Epistemic Vices in Organizations: Knowledge, Truth, and Unethical Conduct

Journal of Business Ethics 160 (1):263-276 (2019)
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Recognizing that truth is socially constructed or that knowledge and power are related is hardly a novelty in the social sciences. In the twenty-first century, however, there appears to be a renewed concern regarding people’s relationship with the truth and the propensity for certain actors to undermine it. Organizations are highly implicated in this, given their central roles in knowledge management and production and their attempts to learn, although the entanglement of these epistemological issues with business ethics has not been engaged as explicitly as it might be. Drawing on work from a virtue epistemology perspective, this paper outlines the idea of a set of epistemic vices permeating organizations, along with examples of unethical epistemic conduct by organizational actors. While existing organizational research has examined various epistemic virtues that make people and organizations effective and responsible epistemic agents, much less is known about the epistemic vices that make them ineffective and irresponsible ones. Accordingly, this paper introduces vice epistemology, a nascent but growing subfield of virtue epistemology which, to the best of our knowledge, has yet to be explicitly developed in terms of business ethics. The paper concludes by outlining a business ethics research agenda on epistemic vice, with implications for responding to epistemic vices and their illegitimacy in practice.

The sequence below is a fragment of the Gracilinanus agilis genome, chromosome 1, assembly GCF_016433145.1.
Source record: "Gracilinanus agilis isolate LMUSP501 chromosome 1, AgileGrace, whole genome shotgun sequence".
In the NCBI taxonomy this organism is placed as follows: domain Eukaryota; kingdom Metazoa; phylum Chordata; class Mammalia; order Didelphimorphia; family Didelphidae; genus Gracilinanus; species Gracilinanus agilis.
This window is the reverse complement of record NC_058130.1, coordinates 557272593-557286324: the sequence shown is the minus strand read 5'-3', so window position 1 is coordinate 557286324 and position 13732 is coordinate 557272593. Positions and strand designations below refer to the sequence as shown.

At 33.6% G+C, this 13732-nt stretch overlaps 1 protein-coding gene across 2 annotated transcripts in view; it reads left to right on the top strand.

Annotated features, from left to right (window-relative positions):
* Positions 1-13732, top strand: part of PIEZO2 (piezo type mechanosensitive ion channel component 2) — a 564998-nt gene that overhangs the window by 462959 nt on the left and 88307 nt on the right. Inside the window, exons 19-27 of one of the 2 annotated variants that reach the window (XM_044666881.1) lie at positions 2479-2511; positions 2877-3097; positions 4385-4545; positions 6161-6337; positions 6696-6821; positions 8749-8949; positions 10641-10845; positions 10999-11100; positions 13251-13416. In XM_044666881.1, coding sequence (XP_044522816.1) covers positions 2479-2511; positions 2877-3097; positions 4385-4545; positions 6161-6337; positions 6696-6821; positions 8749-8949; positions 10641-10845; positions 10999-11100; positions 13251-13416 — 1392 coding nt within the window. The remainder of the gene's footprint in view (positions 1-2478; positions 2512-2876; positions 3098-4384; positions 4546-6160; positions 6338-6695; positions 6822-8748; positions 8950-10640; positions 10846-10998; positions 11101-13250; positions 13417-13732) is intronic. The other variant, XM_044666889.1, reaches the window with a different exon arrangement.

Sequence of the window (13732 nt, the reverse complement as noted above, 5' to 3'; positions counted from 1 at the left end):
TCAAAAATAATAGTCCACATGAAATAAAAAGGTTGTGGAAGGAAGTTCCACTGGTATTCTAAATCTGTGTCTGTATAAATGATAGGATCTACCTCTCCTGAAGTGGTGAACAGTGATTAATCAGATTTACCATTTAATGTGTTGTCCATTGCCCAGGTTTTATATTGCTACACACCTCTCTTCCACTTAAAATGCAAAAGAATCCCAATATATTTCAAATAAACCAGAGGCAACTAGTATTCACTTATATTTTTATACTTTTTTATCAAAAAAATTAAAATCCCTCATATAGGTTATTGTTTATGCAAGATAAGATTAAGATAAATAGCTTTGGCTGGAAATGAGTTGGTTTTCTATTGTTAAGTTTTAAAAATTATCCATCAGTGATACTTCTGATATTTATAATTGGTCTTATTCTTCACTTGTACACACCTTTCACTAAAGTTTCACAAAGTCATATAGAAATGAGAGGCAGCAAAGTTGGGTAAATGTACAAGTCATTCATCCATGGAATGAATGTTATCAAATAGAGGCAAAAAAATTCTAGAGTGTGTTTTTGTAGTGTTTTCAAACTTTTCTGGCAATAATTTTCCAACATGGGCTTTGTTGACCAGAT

Author's Profile

Christopher Baird
University of Edinburgh


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